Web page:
I don’t know why, but I’m on a lot of Republican mailing lists and get a lot of their “surveys”, which I am happy to fill out and mail back in the prepaid envelopes sans contribution. For whatever reason the Democrats have never sent me a thing so I can’t comment on their propaganda.
One of the big scare issues on a Republican survey is whether we want to turn over our health care to federal bureaucrats who will dictate to us how, when and where to get our health care.
I find it ironic that there is any pretension that we have any freedom, choice or control now. Consider that most persons who have insurance have no choice in who they get it from, what it costs or what it covers. Persons who buy their own insurance, if they can afford to buy any at all, are at the mercy of insurance companies that show little compassion and have no reason to do so. Once in an insurance program, consumers have little control over what doctors they can see, what procedures are covered, where they can get their medication and what medications are or are not covered. Uninsured persons are just at the mercy of the communities in which they live and the largesse of local hospitals.
My friends in medicine tell me that enormous amounts of their time, energy and money are spent on insurance company bureaucratic paper work nightmares. A recent Diane Rehm show on NPR was dedicated to the ways that Medicare rules have severely distorted the ways in which compensation is distributed in medicine, not only for those on Medicare but for all insured persons of any age. Moreover, the panel said, that distortion has also distorted the distribution of doctors and specialties to the detriment of over all health care services.
Is this the freedom of choice the Republicans want to preserve? All their talk about reforming the system looks to me like a map for making the whole mess more complex and wasteful than it already is. Their big scare piece is to allege that we will end up with the dreaded Canadian system. For all of its faults, it’s not nearly as bad as what we already have and would be a huge improvement, but the fact is that no one is proposing the Canadian system for the U.S.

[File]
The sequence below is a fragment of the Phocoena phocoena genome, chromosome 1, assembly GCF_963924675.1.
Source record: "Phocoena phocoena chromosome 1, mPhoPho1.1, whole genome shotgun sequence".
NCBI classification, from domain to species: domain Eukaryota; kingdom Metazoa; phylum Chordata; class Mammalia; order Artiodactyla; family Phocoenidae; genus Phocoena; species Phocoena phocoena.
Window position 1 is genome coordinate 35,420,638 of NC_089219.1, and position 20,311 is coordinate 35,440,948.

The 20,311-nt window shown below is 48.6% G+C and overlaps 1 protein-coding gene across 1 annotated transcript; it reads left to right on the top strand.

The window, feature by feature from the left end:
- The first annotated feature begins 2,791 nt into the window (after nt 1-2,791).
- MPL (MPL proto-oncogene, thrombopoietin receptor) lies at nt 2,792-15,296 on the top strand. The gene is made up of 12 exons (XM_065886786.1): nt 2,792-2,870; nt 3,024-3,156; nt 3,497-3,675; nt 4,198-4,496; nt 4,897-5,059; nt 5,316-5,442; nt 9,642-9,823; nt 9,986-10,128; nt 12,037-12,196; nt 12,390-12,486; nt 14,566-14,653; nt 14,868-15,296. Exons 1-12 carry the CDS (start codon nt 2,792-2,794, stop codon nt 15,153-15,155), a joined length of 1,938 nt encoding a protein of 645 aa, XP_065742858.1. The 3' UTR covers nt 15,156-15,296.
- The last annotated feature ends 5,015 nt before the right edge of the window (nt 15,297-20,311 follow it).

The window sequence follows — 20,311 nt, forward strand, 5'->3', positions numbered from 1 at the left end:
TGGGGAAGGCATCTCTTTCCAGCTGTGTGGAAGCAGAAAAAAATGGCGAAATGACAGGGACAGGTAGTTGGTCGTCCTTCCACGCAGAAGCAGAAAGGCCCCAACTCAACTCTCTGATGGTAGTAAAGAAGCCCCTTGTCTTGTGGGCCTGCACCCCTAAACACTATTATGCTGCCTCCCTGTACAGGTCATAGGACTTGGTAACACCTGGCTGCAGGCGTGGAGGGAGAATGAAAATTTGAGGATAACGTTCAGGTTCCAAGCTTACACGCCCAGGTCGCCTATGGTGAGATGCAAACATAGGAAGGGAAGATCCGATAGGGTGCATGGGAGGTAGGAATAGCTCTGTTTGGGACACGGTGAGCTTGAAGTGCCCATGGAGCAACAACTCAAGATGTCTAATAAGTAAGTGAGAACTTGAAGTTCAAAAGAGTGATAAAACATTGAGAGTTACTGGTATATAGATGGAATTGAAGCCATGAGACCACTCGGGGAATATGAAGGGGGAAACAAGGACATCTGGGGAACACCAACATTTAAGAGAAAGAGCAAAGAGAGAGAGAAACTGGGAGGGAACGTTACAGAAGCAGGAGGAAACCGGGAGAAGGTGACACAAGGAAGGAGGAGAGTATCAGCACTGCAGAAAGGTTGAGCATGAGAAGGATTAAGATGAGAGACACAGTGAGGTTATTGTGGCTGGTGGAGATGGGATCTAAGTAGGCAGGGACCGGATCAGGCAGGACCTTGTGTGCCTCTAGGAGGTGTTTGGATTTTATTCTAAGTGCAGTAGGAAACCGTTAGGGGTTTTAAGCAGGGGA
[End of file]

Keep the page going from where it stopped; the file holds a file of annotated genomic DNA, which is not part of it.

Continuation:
What does any of this have to do with God, Christ or theology? Everything, because it is all about creating a more just society that provides conditions for the flourishing of life for everyone. I don’t really know what the answer is, I just know that as Christians we have got to demand better and not be intimidated by hysterical, sensationalized scare tactics.
3 thoughts on “Can We Talk Politics About Health Care?”
Scare tactics from the Republicans? Surely not! Oh, yea. I got the same scary \”survey\” from the Republicans. I scribbled on the \”survey\” what I thought of their policies and sent it back in the prepaid envelope. I also returned the \”We miss you\” letter that I received on Saturday, with some comments.I guess the Democrats haven\’t found me either.I\’m pleased with my health insurance coverage. However, I do pay over $20,000 per year for coverage for two people. Because of that fine coverage I only had to pay about $7,500 out of pocket for six days in the hospital. The good news is that I received excellent care. Without that excellent care and the contributions of countless people in the development of modern medicines, I probably would have died. The bad news is, \”What do the poor, or even average, folk do?\”I certainly don\’t know a good answer to the health care question, but it seems that a program based in community may be in order. In our \”US\” culture, that is probably a government program. The reviews on NPR of government programs in Germany and England have sounded more rational than what we are seeing in the good ole US of A.Oh, yea. The other good news about the hospital stay was my heartwarming experience. As I was recovering, I experienced that strange, warm, good feeling that one might experience in a crisis. I attributed it to the love of the Body of Christ made flesh in my family, friends, acquaintences, and workers who cared for me.
Geezer,When we were in NYC we were covered by my wife\’s employer who had one of those old fashioned fully paid plans that covered everything for any doctor, hospital or medication. Once we moved we were covered by an expensive but reasonably good plan through my local congregation. The national church does not have a plan for active clergy at this time, and the diocesan plan was a sure guarantee for instant poverty. Now, in retirement, I am covered by Medicare and a very generous supplemental plan that is offered by the national church, but the prescription portion of it is tightly controlled with many limitations and restrictions. Still, it\’s a lot better than Medicare part D. However, as I look around the diocese I see that I was one of the few who had adequate coverage because many of the parishes are too poor to offer anything, and clergy salaries in those places are too low for much individual coverage. The wealthier people I sometimes hang out with can\’t figure out what the problem is. They remind me of a close and dear relative who wondered why people didn\’t fly in First Class if they thought Coach was so bad.CP